Where the wild things are no more


At the National Wildlife Property Repository, only the imagination runs wild. Everything else is dead and lies on the crowded shelves of this warehouse outside Denver.

There’s a Hartmann’s mountain zebra, its hide a rifle case -- the souvenir of a safari to southern Africa.

There are the alligators whose skins adorn eight pairs of $2,000 Air Force 1s, the scheme of a hip-hop-inspired importer.


There are the black bears whose gallbladder bile was extracted and crystallized, a futile cure for hangovers and hemorrhoids.

Some deaths here, however, defy imagining -- like that of the orangutan, whose skull, carved with decorative swirls and lightning bolts, is all that remains; or the caimans, standing on hind legs and holding silver trays like butlers; or the cheetah, with the frozen snarl and teardrop eyes.

Domestic and international laws protect roughly 5,000 animals against exploitation and extinction, and the National Wildlife Property Repository is the endpoint for all that is caught and confiscated by federal agencies in this country.

Held for educational purposes, future undercover operations and possible use by the Smithsonian or other museums, the items in this building represent, in the words of one agent, nothing less than “the evil in mankind.”

The federal government may give the repository a fancy name, but it is really a mausoleum, a tomb for nearly 1.5 million mammals, insects, reptiles, birds and assorted sea life, testimony to one of the largest illegal, if not creepiest, trades in the world -- third behind drugs and guns -- worth an estimated $20 billion annually.

Skinned, mounted, cut up and/or processed, the items arrive from U.S. Fish and Wildlife field offices around the country. Specialist Doni Sprague’s job is to sort and document the pieces before wheeling them through the double doors and into a dusty oblivion.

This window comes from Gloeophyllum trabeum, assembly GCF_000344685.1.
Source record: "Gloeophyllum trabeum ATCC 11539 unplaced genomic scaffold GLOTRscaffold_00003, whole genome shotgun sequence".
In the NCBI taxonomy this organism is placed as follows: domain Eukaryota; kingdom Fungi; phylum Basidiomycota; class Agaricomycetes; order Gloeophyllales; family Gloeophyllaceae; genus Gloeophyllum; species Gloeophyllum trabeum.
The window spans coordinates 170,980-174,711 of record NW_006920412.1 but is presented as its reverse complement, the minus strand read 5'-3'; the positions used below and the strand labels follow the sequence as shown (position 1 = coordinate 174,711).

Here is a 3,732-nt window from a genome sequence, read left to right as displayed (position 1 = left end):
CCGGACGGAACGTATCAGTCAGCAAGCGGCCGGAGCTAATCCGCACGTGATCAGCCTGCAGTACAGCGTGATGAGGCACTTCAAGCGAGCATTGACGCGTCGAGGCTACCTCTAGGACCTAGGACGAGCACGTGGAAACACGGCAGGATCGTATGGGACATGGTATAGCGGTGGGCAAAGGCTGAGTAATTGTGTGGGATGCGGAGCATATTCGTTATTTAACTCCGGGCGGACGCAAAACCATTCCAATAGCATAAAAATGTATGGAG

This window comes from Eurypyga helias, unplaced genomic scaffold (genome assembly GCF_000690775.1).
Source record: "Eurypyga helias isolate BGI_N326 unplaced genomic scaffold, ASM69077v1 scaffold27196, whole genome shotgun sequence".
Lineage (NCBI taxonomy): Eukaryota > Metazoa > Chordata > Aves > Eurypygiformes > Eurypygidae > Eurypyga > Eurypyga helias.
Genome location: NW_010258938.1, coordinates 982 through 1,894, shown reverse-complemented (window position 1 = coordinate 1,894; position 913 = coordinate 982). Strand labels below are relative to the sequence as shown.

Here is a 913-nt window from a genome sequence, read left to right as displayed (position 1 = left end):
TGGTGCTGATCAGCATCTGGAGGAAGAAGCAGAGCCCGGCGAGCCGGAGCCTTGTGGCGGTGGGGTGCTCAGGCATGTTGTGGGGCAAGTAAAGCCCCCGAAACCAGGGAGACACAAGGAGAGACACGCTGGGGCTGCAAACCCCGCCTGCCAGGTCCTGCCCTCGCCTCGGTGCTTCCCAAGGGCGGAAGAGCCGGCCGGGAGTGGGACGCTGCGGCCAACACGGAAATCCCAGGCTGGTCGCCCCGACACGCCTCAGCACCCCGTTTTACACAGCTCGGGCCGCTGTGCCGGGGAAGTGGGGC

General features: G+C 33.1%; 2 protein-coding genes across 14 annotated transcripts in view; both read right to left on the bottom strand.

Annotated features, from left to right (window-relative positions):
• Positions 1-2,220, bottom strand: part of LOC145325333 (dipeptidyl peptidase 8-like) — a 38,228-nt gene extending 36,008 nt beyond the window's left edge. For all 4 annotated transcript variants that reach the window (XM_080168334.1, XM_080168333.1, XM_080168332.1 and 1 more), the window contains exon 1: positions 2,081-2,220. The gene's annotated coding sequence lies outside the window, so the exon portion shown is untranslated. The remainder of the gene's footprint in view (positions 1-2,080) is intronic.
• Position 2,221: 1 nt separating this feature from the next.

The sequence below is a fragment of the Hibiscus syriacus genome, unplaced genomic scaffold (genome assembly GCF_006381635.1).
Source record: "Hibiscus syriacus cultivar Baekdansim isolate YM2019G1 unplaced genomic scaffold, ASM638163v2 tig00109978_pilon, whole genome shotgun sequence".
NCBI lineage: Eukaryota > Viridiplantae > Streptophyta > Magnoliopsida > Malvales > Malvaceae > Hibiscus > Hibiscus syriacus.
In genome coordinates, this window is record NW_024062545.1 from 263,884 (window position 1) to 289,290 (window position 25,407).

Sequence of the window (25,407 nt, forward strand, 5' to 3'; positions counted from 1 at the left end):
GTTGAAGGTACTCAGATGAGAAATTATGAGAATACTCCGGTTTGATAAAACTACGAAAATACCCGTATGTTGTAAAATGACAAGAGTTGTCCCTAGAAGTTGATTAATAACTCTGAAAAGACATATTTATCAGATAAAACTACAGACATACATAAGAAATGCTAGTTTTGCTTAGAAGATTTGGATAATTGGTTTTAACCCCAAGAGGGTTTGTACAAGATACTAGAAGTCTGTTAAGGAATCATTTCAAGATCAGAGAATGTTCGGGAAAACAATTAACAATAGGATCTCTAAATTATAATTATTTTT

On a recent day she was processing a shipment of antiques from Detroit: opera glasses, snuff boxes, ink wells, each tricked out with elephant ivory or sea turtle shell.

The seizure was nothing scandalous. An agent dropped in on an antiques store in the upscale suburb of Birmingham, Mich. He said he was a buyer, and he kept returning for the next few months until he learned that these particular items -- objets de vitrine as they’re known in the antiques trade -- had been smuggled from England.

In another age and era, they represented the privilege of empire. Today, they are a crime against the Endangered Species Act and the Lacey Act. In a plea bargain, the owner of the store agreed to pay a $15,000 fine and $10,000 to the Detroit Zoological Society’s endangered species program.

Sprague steps between a computer and the counter, bar-coding each item. The antiques gleam under the overhead lights, pictures of a diminished elegance.

The illegal wildlife trade is colored by many shades of gray. Some violations are blatant: trafficking walrus tusks or polar bear skins. Others, such as selling these antiques, seem strangely innocent and are often prosecuted largely for the purpose of discouraging a potential market.

Laws and regulations governing the trade cover the world like a net, tangled and knotted in an attempt to unite countries and cultures in one common mission. That mission -- to conserve ecosystems and save endangered and threatened species -- came of age in this country during the Nixon administration after nearly 200 years of vanishings.


Birds that had once blanketed the sky, seals that had once crowded the Caribbean and sea turtles once so plentiful that a man could capture 100 in a single day off Cape Hatteras were gone or nearly gone, and Congress decided to act. The Endangered Species Act of 1973 put the U.S. Fish and Wildlife Service in charge of protecting various species. Two years later the national agenda took an international turn when the Convention on International Trade in Endangered Species was ratified.

From the start, the Fish and Wildlife Service was overwhelmed by the task. The initial budget was $11 million, and no one could have imagined a need for the repository.

Terry Grosz, at the time the endangered species desk officer for the Division of Law Enforcement, remembers being run ragged during those early days. Inadequate staffing and critics who wanted the Endangered Species Act declared unconstitutional added to the burden.

The breaking point for Grosz occurred when 11,000 pounds of green sea turtle meat was intercepted in New York City. The importer said it belonged to the one turtle species that was not endangered. Grosz thought otherwise but had no way of proving it.

The shipment was allowed into the country, a bitter loss that eventually led to the creation of a forensic laboratory in Ashland, Ore., that could provide DNA tests -- and positive identification -- of seized items. The lab opened in 1989 and is the only one of its kind in the world.